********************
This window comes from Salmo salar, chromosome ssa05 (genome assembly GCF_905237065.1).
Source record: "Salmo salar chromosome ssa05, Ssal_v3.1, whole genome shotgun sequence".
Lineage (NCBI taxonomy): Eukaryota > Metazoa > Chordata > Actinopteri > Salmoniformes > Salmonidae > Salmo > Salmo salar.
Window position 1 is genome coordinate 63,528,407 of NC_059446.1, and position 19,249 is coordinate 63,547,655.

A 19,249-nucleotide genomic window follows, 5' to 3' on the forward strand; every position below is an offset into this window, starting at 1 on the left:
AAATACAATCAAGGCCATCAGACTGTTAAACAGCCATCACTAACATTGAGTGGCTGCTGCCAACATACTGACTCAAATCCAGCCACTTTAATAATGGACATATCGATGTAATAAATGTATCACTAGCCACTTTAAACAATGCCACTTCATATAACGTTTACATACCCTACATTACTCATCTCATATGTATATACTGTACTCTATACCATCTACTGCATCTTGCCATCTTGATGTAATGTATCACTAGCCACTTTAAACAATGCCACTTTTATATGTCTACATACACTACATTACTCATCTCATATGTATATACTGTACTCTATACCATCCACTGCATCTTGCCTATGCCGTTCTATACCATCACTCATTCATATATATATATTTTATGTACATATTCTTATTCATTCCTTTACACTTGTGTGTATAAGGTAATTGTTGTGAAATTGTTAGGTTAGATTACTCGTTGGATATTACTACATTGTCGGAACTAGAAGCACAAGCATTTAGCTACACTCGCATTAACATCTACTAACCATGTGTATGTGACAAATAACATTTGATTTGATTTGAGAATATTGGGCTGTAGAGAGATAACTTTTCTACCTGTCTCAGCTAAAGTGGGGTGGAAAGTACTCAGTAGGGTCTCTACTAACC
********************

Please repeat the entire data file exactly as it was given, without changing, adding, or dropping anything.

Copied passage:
This window comes from Salmo salar, chromosome ssa05 (genome assembly GCF_905237065.1).
Source record: "Salmo salar chromosome ssa05, Ssal_v3.1, whole genome shotgun sequence".
Lineage (NCBI taxonomy): Eukaryota > Metazoa > Chordata > Actinopteri > Salmoniformes > Salmonidae > Salmo > Salmo salar.
Window position 1 is genome coordinate 63,528,407 of NC_059446.1, and position 19,249 is coordinate 63,547,655.

A 19,249-nucleotide genomic window follows, 5' to 3' on the forward strand; every position below is an offset into this window, starting at 1 on the left:
AAATACAATCAAGGCCATCAGACTGTTAAACAGCCATCACTAACATTGAGTGGCTGCTGCCAACATACTGACTCAAATCCAGCCACTTTAATAATGGACATATCGATGTAATAAATGTATCACTAGCCACTTTAAACAATGCCACTTCATATAACGTTTACATACCCTACATTACTCATCTCATATGTATATACTGTACTCTATACCATCTACTGCATCTTGCCATCTTGATGTAATGTATCACTAGCCACTTTAAACAATGCCACTTTTATATGTCTACATACACTACATTACTCATCTCATATGTATATACTGTACTCTATACCATCCACTGCATCTTGCCTATGCCGTTCTATACCATCACTCATTCATATATATATATTTTATGTACATATTCTTATTCATTCCTTTACACTTGTGTGTATAAGGTAATTGTTGTGAAATTGTTAGGTTAGATTACTCGTTGGATATTACTACATTGTCGGAACTAGAAGCACAAGCATTTAGCTACACTCGCATTAACATCTACTAACCATGTGTATGTGACAAATAACATTTGATTTGATTTGAGAATATTGGGCTGTAGAGAGATAACTTTTCTACCTGTCTCAGCTAAAGTGGGGTGGAAAGTACTCAGTAGGGTCTCTACTAACC